Which of the following, if true, most helps to resolve the status of the orbiting body without casting doubt on the two standard theories mentioned?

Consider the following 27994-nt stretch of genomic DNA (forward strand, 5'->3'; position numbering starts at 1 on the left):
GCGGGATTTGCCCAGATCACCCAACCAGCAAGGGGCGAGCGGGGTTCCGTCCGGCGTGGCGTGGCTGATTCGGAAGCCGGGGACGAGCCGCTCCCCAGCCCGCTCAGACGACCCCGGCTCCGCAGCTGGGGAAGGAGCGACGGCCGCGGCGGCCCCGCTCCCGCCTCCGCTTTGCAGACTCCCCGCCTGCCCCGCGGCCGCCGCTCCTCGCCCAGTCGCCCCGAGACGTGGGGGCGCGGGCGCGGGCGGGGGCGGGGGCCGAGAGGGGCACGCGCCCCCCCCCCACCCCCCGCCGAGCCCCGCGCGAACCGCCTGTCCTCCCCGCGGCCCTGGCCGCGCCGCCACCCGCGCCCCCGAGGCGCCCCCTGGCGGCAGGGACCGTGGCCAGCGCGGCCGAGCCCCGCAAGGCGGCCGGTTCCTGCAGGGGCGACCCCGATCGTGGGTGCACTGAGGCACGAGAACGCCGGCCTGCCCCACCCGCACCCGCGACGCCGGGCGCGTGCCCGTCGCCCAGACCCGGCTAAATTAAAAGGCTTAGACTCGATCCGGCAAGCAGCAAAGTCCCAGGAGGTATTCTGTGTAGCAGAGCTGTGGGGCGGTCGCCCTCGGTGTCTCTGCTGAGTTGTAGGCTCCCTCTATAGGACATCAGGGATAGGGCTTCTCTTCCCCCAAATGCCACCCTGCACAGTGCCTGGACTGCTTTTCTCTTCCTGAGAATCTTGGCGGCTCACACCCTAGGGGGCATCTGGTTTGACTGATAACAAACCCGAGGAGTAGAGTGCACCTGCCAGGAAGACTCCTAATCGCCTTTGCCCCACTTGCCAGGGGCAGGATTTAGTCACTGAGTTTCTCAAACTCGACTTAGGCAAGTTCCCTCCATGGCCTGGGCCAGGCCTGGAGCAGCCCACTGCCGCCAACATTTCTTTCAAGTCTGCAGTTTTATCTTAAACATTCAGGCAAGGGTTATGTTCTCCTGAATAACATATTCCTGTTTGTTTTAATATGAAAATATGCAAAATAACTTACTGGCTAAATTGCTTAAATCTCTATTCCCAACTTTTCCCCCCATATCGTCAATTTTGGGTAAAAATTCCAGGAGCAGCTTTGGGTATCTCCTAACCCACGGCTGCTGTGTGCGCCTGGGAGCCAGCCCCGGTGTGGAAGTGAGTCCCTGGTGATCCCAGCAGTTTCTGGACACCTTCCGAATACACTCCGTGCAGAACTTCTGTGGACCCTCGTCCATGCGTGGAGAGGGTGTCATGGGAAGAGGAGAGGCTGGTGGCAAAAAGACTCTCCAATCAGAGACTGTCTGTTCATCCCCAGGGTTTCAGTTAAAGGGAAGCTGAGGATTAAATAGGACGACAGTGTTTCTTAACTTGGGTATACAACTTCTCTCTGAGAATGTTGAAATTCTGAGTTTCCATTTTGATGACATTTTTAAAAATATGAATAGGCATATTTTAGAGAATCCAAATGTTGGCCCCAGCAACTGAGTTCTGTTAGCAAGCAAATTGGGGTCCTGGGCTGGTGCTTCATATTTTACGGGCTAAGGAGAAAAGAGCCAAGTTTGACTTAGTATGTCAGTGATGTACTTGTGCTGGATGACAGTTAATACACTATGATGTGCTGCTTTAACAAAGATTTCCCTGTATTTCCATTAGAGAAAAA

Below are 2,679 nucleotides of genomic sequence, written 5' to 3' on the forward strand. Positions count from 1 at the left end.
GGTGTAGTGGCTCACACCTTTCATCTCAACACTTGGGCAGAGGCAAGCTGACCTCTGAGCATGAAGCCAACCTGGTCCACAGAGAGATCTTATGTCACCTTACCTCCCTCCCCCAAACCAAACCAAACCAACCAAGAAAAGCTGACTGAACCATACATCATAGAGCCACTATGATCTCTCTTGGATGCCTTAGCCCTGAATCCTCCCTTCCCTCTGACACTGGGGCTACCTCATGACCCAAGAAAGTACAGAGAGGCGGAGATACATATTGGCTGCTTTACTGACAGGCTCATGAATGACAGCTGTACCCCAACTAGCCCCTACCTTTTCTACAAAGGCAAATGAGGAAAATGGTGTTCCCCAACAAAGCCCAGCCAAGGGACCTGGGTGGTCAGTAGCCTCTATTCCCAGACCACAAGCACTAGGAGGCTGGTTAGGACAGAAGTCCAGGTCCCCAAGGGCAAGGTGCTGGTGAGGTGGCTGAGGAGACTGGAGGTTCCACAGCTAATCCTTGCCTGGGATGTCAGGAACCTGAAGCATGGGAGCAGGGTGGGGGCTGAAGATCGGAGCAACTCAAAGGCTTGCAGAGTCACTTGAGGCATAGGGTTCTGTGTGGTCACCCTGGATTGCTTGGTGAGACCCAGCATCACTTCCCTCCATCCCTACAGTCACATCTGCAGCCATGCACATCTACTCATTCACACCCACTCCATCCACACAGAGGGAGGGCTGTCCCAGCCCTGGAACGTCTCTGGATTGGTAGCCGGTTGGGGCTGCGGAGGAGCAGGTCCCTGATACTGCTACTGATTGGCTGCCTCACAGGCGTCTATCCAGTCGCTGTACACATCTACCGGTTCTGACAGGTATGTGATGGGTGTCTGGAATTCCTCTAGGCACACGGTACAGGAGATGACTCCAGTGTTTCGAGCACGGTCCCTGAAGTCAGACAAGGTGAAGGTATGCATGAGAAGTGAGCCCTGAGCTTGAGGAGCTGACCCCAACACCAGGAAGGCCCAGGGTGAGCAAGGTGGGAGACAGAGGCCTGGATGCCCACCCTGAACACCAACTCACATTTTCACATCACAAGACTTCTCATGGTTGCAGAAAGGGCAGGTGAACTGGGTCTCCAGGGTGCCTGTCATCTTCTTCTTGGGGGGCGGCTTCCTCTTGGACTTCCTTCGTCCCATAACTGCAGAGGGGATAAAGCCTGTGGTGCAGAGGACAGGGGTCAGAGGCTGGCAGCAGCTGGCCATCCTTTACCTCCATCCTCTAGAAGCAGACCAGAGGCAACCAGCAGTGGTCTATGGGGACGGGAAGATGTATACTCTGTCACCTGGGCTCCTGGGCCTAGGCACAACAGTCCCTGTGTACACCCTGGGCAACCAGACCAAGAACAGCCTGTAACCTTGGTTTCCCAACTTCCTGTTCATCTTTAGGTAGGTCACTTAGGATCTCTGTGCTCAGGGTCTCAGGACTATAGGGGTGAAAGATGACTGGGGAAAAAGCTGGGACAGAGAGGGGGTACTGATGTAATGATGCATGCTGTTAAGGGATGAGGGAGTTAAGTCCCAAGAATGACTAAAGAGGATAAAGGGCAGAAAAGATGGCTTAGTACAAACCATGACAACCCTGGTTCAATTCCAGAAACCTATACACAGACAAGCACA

Astronomers found a large body orbiting close to the star Upsilon Andromedae. The standard theory of planet formation holds that no planet that large could be formed so close to a star, leading to the suggestion that the body is a companion star. A subsequent discovery puts that suggestion in doubt: two other large bodies were found orbiting close to Upsilon Andromedae, and the standard theory of companion stars allows for at most one companion star. The smaller a planet orbiting a star is, and the farther away it is from the star, the less likely it is to be discovered., If a planet’s orbit is disturbed, the planet can be drawn by gravity toward the star it is orbiting., The largest of the bodies orbiting Upsilon Andromedae is the farthest away from the star, and the smallest is the nearest., It is likely that there are many stars, in addition to Upsilon Andromedae and the Sun, that are orbited by more than one smaller body., In most cases of companion stars, the smaller companion is much fainter than the larger star.
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